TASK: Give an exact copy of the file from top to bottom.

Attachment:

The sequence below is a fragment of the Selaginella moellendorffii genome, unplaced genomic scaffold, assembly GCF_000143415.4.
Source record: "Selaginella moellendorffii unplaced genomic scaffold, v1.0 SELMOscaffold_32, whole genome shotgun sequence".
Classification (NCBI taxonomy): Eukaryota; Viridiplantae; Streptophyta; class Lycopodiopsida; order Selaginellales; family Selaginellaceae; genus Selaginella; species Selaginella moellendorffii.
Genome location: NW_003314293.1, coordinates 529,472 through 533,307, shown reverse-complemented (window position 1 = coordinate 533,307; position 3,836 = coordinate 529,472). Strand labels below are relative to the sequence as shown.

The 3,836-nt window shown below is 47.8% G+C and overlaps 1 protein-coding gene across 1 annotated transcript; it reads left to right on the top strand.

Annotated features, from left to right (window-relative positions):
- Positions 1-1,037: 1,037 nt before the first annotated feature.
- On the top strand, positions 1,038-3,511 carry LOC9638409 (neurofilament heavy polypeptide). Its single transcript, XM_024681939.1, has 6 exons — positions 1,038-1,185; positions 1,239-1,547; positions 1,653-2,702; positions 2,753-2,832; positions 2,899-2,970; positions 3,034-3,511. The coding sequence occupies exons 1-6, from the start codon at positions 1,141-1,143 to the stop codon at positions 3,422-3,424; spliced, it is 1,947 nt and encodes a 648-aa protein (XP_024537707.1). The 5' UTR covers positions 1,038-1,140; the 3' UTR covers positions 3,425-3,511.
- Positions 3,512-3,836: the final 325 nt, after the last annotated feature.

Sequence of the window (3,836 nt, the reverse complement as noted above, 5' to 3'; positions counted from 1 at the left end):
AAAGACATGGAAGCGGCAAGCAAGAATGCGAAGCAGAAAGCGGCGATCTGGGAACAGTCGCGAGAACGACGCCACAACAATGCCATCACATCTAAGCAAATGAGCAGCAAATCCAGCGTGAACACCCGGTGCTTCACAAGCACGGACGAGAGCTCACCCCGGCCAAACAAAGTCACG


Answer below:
The sequence below is a fragment of the Selaginella moellendorffii genome, unplaced genomic scaffold, assembly GCF_000143415.4.
Source record: "Selaginella moellendorffii unplaced genomic scaffold, v1.0 SELMOscaffold_32, whole genome shotgun sequence".
Classification (NCBI taxonomy): Eukaryota; Viridiplantae; Streptophyta; class Lycopodiopsida; order Selaginellales; family Selaginellaceae; genus Selaginella; species Selaginella moellendorffii.
Genome location: NW_003314293.1, coordinates 529,472 through 533,307, shown reverse-complemented (window position 1 = coordinate 533,307; position 3,836 = coordinate 529,472). Strand labels below are relative to the sequence as shown.

The 3,836-nt window shown below is 47.8% G+C and overlaps 1 protein-coding gene across 1 annotated transcript; it reads left to right on the top strand.

Annotated features, from left to right (window-relative positions):
- Positions 1-1,037: 1,037 nt before the first annotated feature.
- On the top strand, positions 1,038-3,511 carry LOC9638409 (neurofilament heavy polypeptide). Its single transcript, XM_024681939.1, has 6 exons — positions 1,038-1,185; positions 1,239-1,547; positions 1,653-2,702; positions 2,753-2,832; positions 2,899-2,970; positions 3,034-3,511. The coding sequence occupies exons 1-6, from the start codon at positions 1,141-1,143 to the stop codon at positions 3,422-3,424; spliced, it is 1,947 nt and encodes a 648-aa protein (XP_024537707.1). The 5' UTR covers positions 1,038-1,140; the 3' UTR covers positions 3,425-3,511.
- Positions 3,512-3,836: the final 325 nt, after the last annotated feature.

Sequence of the window (3,836 nt, the reverse complement as noted above, 5' to 3'; positions counted from 1 at the left end):
AAAGACATGGAAGCGGCAAGCAAGAATGCGAAGCAGAAAGCGGCGATCTGGGAACAGTCGCGAGAACGACGCCACAACAATGCCATCACATCTAAGCAAATGAGCAGCAAATCCAGCGTGAACACCCGGTGCTTCACAAGCACGGACGAGAGCTCACCCCGGCCAAACAAAGTCACG